Three actions your business can take to ensure better data protection

2021 was the year data privacy became mainstream. In 2022, it’s expected to be one of the key global battlegrounds in tech, says privacy expert.

Written: Jan 2022

Reading Time: 3 minutes

Few topics within the digital sphere spark more debate than data privacy. Still, it can be challenging for the vast majority who are not subject matter experts to grasp what data privacy exactly implies and entails. To get a clearer picture, we sat down with Lin Theres Hillestad, Director Privacy at Telenor Group, for Data Privacy Day 2022.

Going mainstream

“Data privacy can be explained as the right to exercise control over how your personal data is collected and used. This is particularly important today due to the amount and complexity of personal data that is being collected almost every second of our life,” explains Hillestad.

She supports the saying from various experts that ‘2021 was the year privacy went mainstream’, referring to the spotlight put on Big Tech companies’ data processing last year.

“The consequences that companies face if failing to protect personal data has led to increased awareness around risk and potential liability. In 2021, Google was made to stop apps from tracking users across the internet, and WhatsApp had to change their privacy policy and become more transparent on how they provide privacy information to their users, to name a few examples. Also, the COVID-19 contact tracing apps and vaccine passports created discussion globally on how to balance combatting the virus while respecting data privacy.”

Annual celebration: In 2006, the Council of Europe launched a Data Protection Day to be celebrated each year on 28 January. The purpose of the observance day is to raise awareness and promote privacy and data protection best practices. Here, from the Council of Europe’s spring plenary session 2021 (Photo: Candice Imbert/Council of Europe)

Also read: Telenor teams with AWS to accelerate modernisation of telecommunications

More data at risk

Despite progress in awareness and advocacy for data privacy, Hillestad forecasts that the topic will continue to be a key technology battleground in 2022.

“We see increasing and improper use of technologies such as Artificial Intelligence, biometrics, and tracking, which puts personal data and individuals right to privacy at risk every day. My dream scenario would be that governments around the world review their surveillance practices and ensure sufficient local legal mechanisms so that we can move personal data across geographical borders while still protecting people’s privacy rights,” she says while pointing out the importance of transparency for Telenor when it comes to the handling of data.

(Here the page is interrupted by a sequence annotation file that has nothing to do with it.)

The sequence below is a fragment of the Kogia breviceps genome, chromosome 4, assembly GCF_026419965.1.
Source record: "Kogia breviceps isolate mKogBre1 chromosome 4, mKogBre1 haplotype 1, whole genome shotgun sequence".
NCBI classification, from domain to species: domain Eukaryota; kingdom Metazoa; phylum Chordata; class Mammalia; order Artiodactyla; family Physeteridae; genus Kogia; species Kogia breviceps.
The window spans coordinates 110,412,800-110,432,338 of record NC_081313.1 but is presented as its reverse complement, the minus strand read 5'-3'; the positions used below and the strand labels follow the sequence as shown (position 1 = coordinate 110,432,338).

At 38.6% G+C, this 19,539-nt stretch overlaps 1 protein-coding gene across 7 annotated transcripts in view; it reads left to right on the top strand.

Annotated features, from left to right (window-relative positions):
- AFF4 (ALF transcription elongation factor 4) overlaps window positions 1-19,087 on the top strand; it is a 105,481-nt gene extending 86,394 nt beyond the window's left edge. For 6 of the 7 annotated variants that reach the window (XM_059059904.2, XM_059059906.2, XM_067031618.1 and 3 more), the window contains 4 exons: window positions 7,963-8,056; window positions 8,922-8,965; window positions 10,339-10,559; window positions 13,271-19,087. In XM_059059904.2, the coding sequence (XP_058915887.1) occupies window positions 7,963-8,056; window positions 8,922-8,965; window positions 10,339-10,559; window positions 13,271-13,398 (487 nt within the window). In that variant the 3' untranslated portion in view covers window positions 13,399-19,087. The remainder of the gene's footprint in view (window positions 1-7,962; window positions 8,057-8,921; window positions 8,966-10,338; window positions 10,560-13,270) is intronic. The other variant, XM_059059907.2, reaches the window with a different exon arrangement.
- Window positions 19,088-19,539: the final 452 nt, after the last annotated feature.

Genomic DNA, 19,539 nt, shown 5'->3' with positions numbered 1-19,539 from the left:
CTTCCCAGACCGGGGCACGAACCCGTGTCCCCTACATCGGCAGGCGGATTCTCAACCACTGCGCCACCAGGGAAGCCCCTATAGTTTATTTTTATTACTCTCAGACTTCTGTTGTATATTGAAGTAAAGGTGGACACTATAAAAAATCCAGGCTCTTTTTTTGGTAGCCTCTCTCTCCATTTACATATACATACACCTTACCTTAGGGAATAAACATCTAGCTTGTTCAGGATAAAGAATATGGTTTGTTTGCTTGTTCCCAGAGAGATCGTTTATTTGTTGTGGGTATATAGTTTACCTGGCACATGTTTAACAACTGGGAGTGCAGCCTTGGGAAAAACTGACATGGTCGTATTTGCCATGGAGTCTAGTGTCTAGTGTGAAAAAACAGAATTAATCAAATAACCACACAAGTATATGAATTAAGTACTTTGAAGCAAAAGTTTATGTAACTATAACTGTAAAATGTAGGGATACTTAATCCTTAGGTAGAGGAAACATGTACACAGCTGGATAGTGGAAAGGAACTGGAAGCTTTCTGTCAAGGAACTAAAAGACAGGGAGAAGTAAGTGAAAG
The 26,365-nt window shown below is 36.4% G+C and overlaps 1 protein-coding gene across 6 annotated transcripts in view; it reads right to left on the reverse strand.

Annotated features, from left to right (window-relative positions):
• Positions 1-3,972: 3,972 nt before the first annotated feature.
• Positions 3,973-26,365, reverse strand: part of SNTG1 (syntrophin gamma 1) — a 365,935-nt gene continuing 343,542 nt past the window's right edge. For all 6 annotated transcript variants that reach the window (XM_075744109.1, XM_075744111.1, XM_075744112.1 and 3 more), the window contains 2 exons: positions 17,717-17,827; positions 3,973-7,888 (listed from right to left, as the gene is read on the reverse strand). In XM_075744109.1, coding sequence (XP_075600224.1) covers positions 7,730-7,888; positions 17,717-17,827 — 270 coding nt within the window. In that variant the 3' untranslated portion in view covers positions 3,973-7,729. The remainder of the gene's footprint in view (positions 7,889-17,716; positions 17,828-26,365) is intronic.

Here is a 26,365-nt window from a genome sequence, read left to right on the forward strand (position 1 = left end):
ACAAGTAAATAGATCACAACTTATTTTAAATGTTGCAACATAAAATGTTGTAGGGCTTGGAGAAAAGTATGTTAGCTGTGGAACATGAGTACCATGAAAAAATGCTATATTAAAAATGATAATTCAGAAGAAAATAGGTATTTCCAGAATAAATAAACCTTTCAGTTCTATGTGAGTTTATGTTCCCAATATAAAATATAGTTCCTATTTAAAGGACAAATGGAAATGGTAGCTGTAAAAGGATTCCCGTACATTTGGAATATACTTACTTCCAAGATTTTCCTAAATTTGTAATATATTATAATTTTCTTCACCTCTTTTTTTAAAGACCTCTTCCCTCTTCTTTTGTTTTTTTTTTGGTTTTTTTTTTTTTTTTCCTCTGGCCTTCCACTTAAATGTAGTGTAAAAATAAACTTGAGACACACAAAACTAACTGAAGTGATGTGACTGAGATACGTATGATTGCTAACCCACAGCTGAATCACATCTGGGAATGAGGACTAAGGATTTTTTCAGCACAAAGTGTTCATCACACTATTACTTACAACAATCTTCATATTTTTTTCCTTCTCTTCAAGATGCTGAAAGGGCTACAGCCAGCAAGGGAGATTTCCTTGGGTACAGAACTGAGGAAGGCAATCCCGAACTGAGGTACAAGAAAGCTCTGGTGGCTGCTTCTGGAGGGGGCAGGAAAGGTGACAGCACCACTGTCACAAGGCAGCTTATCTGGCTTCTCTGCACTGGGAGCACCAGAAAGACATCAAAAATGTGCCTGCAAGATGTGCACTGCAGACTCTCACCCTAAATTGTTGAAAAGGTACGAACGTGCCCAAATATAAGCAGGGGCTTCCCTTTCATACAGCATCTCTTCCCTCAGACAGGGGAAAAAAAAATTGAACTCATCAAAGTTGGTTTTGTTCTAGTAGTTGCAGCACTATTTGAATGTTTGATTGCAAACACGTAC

“As a business, it is important for Telenor to be transparent on how we collect both customer and employee data, that we only use it for lawful purposes, and that we always take necessary steps to keep data safe.”

Starts with employees: “Data privacy starts with each and every one of Telenor’s employees. Whatever technical safeguards we put in place, our employees are the first and most important line of defence. Therefore, all employees receive privacy training. In addition, Telenor has privacy officers throughout the organisation who has data protection as a core responsibility,” says Lin Theres Hillestad, Privacy Director at Telenor Group.

You can read more about Telenor’s privacy governance here

Three privacy measures for businesses

Although it might still take some time before her scenario turns into reality, Hillestad underlines that there are plenty of actions businesses can take today to better ensure sufficient protection of data.

  1. Train your employees: “Training employees in all levels of the organisation is an effective and relatively inexpensive measure a company can take to reduce the number and severity of mistakes.”
  2. Be transparent: “Being open and clear about how you collect and use the personal data. This is an area where you should not cut corners. Make sure this information is communicated to your users in a simple and understandable manner.”
  3. Clean up: “Any personal information that is no longer required to fulfil its identified purpose must be securely disposed of. In other words, make sure all personal data is deleted when the legal reason for keeping them has expired.”

For Telenor, data protection understanding is part of the digital skillset we believe is needed to operate responsibly, safely, and efficiently as digitalisation accelerates. Enabling digital skills in the societies where we operate, such as upskilling in data privacy, is a way we can deliver on our purpose of empowering societies. Read more on our “Learning in Telenor” page to learn how we ensure upskilling in our organisation.

New world record: Telenor employees wrote e-learning history in 2021